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Florida Gov. Ron DeSantis is calling for an investigation into an agreement that transferred the powers of Disney’s now-dissolved special district back to the company before the state assumed control of the board.
In a letter to state chief inspector general Melinda Miguel, DeSantis says that the deal suffers “serious legal infirmities” and questions whether it’s valid under “Florida civil and criminal laws and ethics requirements.” He points to “inadequate notice” before the deal was struck, “improper delegation of authority” and “ethical violations, such as conflicts of interest and self-dealing.”
The letter was sent in response to DeSantis and his allies on the board learning that Disney quietly pushed through in February an agreement that essentially renders the new board installed by the governor powerless outside of being able to maintain roads and other basic infrastructure. The 30-year pact includes approval to build another theme park and restrictions that bar the DeSantis-controlled oversight board from making changes to Disney’s sprawling property without securing company approval.
The feud started last year when Disney froze political donations in the state in response to the so-called “Don’t Say Gay” law, which bars discussion on gender identity and sexual orientation in the classroom for young students. DeSantis retaliated by signing legislation dissolving independent special districts that were created prior to 1968. The privileges conferred by the special tax district status allow Disney privileges of self-government, including borrowing money for infrastructure projects by issuing bonds, as wells as exemption from a host of regulations and fees related to emergency services and development planning. The district was kept in place with a board handpicked by DeSantis in part because terminating it could have had massive ripple effects for the neighboring counties of Orange and Osceola, which was set to inherit over $1 billion in debt owed by Disney.
But before the governor took power, the former oversight board passed in public meetings an agreement transferring control of Disney’s future development planning to the company. During the first meeting on Wednesday, the new board voted to hire outside legal counsel to examine the agreement.
“These collusive and self-dealing arrangements aim to nullify the recently passed legislation, undercut Florida’s legislative process and defy the will of Floridians,” Mr. DeSantis wrote in the letter on Monday.
DeSantis says there should be a “thorough review and investigation” into the qualifications of the former board as well as any “involvement of Walt Disney World employees and agents” or “financial gain or benefit derived by” the company in passing the pact. He argues any violation should be “referred to the appropriate authorities.”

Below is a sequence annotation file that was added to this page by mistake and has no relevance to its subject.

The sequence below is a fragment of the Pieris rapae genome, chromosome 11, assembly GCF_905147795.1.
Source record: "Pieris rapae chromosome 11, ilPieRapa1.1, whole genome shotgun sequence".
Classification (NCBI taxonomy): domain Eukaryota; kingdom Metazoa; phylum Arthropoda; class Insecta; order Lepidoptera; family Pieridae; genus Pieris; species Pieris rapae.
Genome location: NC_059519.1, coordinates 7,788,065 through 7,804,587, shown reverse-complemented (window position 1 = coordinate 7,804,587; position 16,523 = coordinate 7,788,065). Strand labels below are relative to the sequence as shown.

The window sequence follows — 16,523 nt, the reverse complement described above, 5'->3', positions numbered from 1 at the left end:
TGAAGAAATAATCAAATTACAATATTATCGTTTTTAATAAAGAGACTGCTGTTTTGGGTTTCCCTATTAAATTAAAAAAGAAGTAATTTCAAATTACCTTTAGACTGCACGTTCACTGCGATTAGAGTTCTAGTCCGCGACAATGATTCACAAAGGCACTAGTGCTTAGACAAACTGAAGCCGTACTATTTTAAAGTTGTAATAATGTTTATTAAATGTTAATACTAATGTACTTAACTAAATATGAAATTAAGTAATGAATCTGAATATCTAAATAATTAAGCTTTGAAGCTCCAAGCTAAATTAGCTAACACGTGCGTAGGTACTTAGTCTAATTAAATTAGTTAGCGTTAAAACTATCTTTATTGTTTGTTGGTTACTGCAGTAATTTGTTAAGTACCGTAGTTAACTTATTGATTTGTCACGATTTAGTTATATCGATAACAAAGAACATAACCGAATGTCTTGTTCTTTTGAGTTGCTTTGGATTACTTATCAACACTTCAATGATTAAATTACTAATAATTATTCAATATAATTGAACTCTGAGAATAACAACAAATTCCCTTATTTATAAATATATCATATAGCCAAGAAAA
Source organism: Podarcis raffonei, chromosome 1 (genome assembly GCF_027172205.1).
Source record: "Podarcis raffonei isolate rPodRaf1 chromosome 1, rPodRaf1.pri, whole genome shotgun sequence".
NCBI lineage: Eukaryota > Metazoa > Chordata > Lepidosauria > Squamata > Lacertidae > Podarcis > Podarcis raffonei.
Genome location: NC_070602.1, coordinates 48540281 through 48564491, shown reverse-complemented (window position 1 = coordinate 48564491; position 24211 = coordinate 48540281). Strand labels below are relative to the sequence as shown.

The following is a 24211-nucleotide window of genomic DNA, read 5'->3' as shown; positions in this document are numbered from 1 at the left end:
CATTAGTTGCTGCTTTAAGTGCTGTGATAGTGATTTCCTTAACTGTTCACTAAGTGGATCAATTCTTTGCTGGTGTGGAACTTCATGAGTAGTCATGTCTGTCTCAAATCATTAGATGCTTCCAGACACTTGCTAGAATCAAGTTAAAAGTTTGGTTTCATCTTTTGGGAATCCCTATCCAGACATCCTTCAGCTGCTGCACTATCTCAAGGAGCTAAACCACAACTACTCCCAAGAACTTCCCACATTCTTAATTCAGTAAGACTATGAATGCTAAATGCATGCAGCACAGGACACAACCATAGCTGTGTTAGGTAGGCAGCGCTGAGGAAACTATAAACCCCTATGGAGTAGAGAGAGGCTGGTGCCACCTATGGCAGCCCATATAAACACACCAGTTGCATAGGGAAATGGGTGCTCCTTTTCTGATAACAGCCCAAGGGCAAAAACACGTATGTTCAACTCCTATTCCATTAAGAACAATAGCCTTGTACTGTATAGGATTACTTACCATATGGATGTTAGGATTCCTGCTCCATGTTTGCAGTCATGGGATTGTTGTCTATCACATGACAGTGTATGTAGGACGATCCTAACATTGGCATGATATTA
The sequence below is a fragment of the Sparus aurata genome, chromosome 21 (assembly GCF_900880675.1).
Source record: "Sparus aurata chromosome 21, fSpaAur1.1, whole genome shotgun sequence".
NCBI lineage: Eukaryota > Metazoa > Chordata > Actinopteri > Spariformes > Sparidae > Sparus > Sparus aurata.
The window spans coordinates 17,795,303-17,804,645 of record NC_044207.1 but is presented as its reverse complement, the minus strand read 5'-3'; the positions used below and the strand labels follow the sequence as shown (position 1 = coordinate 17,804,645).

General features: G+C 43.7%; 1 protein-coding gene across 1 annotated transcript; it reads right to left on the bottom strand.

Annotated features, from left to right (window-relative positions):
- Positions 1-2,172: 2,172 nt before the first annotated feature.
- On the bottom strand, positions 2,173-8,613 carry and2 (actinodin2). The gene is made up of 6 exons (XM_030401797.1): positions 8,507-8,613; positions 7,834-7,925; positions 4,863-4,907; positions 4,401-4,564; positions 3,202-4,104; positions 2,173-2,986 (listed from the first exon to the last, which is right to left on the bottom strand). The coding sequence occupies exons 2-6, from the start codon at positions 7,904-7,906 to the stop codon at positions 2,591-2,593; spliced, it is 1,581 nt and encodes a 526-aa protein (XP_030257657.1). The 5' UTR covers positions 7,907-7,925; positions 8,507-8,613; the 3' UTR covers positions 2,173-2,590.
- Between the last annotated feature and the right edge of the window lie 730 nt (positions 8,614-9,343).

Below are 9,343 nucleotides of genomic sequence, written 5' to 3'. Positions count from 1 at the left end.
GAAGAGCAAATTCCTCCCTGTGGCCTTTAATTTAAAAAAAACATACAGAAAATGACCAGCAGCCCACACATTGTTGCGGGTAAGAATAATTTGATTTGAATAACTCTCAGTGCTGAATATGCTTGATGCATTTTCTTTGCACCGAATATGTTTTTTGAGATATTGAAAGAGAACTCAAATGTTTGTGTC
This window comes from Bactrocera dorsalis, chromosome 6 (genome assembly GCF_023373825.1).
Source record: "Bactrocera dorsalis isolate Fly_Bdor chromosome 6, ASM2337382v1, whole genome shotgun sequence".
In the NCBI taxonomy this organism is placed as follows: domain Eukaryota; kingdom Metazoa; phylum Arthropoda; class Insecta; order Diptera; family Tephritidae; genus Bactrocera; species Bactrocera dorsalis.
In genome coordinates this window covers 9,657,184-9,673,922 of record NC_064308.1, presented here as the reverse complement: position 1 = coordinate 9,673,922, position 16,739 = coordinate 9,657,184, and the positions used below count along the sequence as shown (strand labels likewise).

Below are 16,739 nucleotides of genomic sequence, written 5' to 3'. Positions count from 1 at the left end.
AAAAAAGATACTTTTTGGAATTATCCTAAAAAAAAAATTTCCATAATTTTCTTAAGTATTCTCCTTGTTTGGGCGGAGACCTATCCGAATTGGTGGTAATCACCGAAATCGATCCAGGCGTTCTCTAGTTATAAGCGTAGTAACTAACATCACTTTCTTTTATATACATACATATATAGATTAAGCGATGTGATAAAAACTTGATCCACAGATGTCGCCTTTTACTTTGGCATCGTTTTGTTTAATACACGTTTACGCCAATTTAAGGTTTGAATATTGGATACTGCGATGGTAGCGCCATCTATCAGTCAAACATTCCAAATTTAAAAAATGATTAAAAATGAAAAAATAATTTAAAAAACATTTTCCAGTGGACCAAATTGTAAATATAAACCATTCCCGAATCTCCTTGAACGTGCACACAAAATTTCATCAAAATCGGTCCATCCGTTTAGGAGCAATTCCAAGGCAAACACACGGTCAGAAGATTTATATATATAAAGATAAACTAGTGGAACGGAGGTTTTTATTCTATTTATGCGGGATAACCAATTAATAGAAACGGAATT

Disney has maintained the deal is on solid legal footing. It said in a statement last week, “All agreements signed between Disney and the District were appropriate, and were discussed and approved in open, noticed public forums in compliance with Florida’s Government in the Sunshine law.” While there was discussion at the meeting last week of striking a deal with Disney, the board will likely challenge the agreement in court.
Asked at an annual shareholder meeting Monday what steps are being taken to protect shareholders from the looming legal battle, chief executive Bob Iger stressed the economic significance of the company’s operations in the state. He unveiled plans to invest over $17 billion into Walt Disney World over the next decade.
“Those investments, we estimate, will create 13,000 new Disney jobs and thousands of other indirect jobs, and they’ll also attract more people to the state and generate more taxes,” Iger said. “And so our point on this is that any action that supports those efforts simply to retaliate for a position the company took sounds not just anti-business but it sounds anti-Florida, and I’ll just leave it at that.”
The statements were the first from Iger or the company directly addressing Disney’s feud with DeSantis. Disney has roughly 75,000 employees in the state. It appears the company is willing to leverage its position as the state’s largest taxpayer and driver of major tourism dollars to defend its theme park’s autonomy.
Iger also backed Disney’s decision to criticize Florida’s passage of the contentious education law. He said it was in the company’s best interest to take a position because it “directly affect[ed] our business and our people,” in a nod to former chief executive Bob Chapek’s slow and muted response to the law, which led employees to stage a walkout.
“Those that stood in silence, in some ways, still carry the stain of indifference,” Iger said, pointing to companies that stayed silent on human rights issues during the Civil War and World War II. “So as long as I’m on the job, I’m going to continue to be guided by a sense of decency and respect and trust our instincts that when we do weigh in, we weigh in because the issue is truly relevant to our business and to the people that work for us.”
Disney didn’t respond to a request for comment.
Caitlin Huston contributed to this report.
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